From 1828-1984 the Quarantine Station site on Sydney's North Head was used to isolate people suspected of carrying infectious diseases. For over 150 years the Quarantine Station was the temporary home to thousands of people from all over the world.
The site has had a colourful history. The mid 1800s saw up to 1000 immigrants being housed at one time, on a site fit to accommodate only 150 people. By the 1880s the site was expanded and internees organised into precincts, which were used to segregate passengers according to class.
Epidemics of smallpox in 1880 and Bubonic Plague in 1900 saw the Quarantine Station housing infected Sydney-siders, some of whom were taken from their homes at a moment's notice.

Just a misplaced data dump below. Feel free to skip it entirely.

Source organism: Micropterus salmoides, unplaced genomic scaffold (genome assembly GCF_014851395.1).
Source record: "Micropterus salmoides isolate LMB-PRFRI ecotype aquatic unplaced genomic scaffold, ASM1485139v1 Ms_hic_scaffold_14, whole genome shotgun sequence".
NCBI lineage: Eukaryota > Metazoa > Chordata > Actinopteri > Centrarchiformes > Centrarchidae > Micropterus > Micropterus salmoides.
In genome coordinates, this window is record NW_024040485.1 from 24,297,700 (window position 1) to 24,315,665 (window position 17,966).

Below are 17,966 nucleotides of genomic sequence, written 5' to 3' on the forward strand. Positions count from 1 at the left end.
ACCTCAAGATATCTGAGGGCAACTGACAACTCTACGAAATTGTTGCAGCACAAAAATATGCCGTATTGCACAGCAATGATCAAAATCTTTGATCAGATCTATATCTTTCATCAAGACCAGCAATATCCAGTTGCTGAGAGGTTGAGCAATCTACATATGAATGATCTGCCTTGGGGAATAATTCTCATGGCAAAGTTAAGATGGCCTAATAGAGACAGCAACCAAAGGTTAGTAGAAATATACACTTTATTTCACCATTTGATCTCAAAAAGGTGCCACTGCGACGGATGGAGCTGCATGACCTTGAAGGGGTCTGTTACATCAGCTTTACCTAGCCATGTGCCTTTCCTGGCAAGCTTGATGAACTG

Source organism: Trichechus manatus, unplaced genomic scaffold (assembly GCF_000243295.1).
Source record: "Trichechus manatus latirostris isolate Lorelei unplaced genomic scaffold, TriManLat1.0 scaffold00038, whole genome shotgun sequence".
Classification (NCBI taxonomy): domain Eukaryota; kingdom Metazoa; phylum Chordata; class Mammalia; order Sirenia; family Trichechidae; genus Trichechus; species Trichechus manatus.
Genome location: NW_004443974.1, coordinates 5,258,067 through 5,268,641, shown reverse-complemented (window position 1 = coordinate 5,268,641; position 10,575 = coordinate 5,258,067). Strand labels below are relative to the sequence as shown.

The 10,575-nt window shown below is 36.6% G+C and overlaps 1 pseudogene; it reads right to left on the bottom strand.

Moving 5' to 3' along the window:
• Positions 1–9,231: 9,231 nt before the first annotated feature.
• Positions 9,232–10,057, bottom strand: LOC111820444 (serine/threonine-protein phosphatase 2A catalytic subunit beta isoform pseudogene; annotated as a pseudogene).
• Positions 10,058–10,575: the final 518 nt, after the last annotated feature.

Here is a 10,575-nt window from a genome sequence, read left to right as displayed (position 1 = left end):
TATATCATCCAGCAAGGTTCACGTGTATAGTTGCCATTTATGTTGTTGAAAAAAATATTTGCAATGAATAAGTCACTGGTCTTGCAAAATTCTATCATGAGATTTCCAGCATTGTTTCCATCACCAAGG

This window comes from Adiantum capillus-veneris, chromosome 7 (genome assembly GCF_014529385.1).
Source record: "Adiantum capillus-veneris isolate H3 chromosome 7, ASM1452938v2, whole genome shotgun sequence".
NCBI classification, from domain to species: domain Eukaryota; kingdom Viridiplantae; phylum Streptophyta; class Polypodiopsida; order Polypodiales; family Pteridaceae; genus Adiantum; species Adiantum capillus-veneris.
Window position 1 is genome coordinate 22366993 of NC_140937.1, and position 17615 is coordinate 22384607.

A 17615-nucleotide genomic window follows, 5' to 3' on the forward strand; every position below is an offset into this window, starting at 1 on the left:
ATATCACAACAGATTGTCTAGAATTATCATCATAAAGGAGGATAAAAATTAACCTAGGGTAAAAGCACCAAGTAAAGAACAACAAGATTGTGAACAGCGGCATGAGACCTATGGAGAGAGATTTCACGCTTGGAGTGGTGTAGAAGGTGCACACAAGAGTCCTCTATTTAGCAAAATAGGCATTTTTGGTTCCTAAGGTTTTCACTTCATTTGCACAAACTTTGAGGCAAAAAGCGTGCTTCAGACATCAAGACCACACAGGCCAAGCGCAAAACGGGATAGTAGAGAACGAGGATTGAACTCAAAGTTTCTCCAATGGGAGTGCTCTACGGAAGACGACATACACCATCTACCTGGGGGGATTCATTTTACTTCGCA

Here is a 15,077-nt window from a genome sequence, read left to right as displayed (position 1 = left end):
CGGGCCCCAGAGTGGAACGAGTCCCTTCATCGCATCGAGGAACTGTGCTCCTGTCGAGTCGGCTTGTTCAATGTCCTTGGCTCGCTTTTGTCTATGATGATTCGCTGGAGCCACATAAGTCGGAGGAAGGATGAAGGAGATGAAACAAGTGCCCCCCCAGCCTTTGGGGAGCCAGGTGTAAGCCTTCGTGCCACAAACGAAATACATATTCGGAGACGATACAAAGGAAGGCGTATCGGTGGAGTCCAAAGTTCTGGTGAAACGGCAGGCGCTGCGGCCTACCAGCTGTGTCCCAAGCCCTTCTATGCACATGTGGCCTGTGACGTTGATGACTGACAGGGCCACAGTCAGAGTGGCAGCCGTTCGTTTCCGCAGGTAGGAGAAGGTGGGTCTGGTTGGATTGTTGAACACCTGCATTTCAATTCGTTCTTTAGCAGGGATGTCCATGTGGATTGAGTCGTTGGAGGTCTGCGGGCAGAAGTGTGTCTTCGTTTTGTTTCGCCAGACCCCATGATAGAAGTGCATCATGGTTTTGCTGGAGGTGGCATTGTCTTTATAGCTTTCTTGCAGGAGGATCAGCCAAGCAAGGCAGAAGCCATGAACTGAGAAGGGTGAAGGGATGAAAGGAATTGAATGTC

After Federation the Station's facilities were upgraded with most of the buildings on site tody being from this period.
During the Spanish Influenza pandemic of 1918-1919 12,000 people were brought to the Station; this was without question the busiest time in the Quarantine Station's history.
After the 1930s changing modes of travel and advances in medical practices brought about a significant decrease in activity. The last ship to be quarantined in Sydney was the Sakaki Maru in 1973. After this time most internees brought to the Station were travellers who arrived in Australia with inadequate vaccination certificates.
With its closure in 1984 the Quarantine Station was handed over to the National Parks and Wildlife Service of NSW. Currently leased to Mawland, the site has been reinvigorated as Q Sation Retreat - a hotel, event and conference centre - and is one of Sydney's most unique historical sites.
PO Box 3025 Manly East, NSW, 2095 Australia
North Head Scenic Drive Manly, NSW, 2095
Free Admission to Museum Wheelchair Access in the Museum, not for site
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